III. There appears to be no controversy as to the form of plaintiff's mechanic's lien or as to its timely filing. It is well settled that a mechanic's lien filed within the statutory period relates back to the commencement of the work. Society Linnea v. Wilbois, 253 Iowa 953, 959, 113 N.W.2d 603, 606, and citations.
The record here discloses Fairlane Land Development Company was the title-holder [162 NW2d Page 453]
when the work was commenced on August 23, 1965. It had given a mortgage on this property to H.A. Wolf Company, Inc., dated January 18, 1965, and recorded January 20, 1965. It appears this mortgage was released of record on May 26, 1966. It also appears a mortgage on this property dated September 16, 1965, and recorded September 23, 1965, was given by Fairlane Land Development Company to H.A. Wolf Company, Inc. This mortgage was recorded after the work was commenced. It also appears a mortgage was given on this property to H.A. Wolf Company, Inc. by Mr. and Mrs. Peck July 27, 1966, and filed on August 22, 1966, which was subsequent to the filing of plaintiff's mechanic's lien. This mortgage was later assigned to the defendant Lincoln Life and Casualty Company. Under this record, it is clear plaintiff's lien, if established, is superior to the mortgages of all defendants. See section 572.18, Code of Iowa, 1966.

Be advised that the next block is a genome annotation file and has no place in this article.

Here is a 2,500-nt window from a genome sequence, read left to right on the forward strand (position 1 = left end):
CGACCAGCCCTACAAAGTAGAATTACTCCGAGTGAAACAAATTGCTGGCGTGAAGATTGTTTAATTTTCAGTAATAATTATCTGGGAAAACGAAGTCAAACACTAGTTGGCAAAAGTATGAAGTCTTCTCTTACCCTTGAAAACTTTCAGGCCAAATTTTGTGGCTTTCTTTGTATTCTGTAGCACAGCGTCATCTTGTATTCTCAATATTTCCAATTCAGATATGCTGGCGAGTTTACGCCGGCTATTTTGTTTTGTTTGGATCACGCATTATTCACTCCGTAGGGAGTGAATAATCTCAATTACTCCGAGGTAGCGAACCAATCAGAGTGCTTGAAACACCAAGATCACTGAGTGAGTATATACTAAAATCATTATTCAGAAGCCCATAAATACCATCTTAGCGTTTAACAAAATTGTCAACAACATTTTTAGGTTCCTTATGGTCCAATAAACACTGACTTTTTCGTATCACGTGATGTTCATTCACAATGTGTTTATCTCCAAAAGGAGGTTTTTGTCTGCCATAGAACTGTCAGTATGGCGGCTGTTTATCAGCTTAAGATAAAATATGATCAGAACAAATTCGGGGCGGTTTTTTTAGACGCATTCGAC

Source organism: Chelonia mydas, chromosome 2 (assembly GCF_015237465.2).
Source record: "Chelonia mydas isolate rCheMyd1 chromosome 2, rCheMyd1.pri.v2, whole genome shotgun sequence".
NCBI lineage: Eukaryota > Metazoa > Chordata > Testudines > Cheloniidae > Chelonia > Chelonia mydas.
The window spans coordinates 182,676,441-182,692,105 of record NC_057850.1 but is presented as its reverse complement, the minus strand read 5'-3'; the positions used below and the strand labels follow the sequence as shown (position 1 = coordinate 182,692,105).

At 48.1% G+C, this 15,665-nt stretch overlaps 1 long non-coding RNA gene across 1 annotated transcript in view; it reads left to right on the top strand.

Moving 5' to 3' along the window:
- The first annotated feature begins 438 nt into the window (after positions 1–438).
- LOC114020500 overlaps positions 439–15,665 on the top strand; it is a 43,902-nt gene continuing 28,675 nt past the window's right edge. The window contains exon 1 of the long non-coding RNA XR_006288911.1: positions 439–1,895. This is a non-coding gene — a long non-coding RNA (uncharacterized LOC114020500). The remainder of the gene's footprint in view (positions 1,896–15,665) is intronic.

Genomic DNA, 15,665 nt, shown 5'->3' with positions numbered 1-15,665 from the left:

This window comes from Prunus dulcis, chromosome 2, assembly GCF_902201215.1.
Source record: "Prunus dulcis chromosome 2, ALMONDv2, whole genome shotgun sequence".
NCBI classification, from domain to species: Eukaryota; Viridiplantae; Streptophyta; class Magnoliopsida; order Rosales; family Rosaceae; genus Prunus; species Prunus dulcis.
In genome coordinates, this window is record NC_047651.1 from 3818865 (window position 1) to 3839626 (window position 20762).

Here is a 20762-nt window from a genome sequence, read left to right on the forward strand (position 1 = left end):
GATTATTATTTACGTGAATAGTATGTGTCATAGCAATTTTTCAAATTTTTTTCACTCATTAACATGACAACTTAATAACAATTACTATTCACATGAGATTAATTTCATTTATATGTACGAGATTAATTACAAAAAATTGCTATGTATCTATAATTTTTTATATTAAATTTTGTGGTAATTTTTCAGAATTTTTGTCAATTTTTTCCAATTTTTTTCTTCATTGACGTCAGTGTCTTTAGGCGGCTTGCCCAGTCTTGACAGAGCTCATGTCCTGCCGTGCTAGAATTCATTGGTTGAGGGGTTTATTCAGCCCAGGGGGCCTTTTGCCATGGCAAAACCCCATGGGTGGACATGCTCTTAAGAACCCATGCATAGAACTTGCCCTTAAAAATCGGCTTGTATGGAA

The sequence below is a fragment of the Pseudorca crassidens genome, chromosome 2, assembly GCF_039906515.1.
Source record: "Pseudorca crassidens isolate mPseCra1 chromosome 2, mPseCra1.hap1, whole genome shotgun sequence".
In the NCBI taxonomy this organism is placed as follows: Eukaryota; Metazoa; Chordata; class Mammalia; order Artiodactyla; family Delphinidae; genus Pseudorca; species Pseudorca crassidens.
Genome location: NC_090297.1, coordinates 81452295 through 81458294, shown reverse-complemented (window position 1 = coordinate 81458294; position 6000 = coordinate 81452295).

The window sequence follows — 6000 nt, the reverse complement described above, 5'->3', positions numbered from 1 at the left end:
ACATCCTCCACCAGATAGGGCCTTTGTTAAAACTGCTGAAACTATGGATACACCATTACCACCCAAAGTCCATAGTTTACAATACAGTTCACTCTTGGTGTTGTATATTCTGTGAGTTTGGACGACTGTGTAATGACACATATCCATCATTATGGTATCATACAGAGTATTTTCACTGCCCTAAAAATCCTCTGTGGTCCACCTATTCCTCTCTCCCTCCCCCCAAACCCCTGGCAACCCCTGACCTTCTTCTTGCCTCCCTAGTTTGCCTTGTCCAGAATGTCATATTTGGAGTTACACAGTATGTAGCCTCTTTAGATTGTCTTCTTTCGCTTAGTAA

IV. We conclude that, plaintiff having properly pleaded and proved the existence of a construction contract which did not provide for compensation, his proof as to reasonable value was sufficient to permit recovery. Judgment is granted against defendants Fairlane Corporation of Omaha, Nebraska, Fairlane Land Development Company, and B.H. Buras, for the sum of $3,138.00 with interest thereon at 5% per annum from June 30, 1966, and costs. Plaintiff's mechanic's lien in Mechanic's Lien Record 13, page 48, in the Clerk of Court's office in Pottawattamie County, is established as prayed and is hereby foreclosed. We also find the liens, claims, or interest of each and all defendants to this action in and to this real estate or the buildings thereon, are junior and inferior to plaintiff's lien, and that a special execution should issue for the sale of said premises or so much thereof as may be necessary to satisfy this judgment, interest and costs.
Reversed and remanded for decree in accordance herewith.
All Justices concur.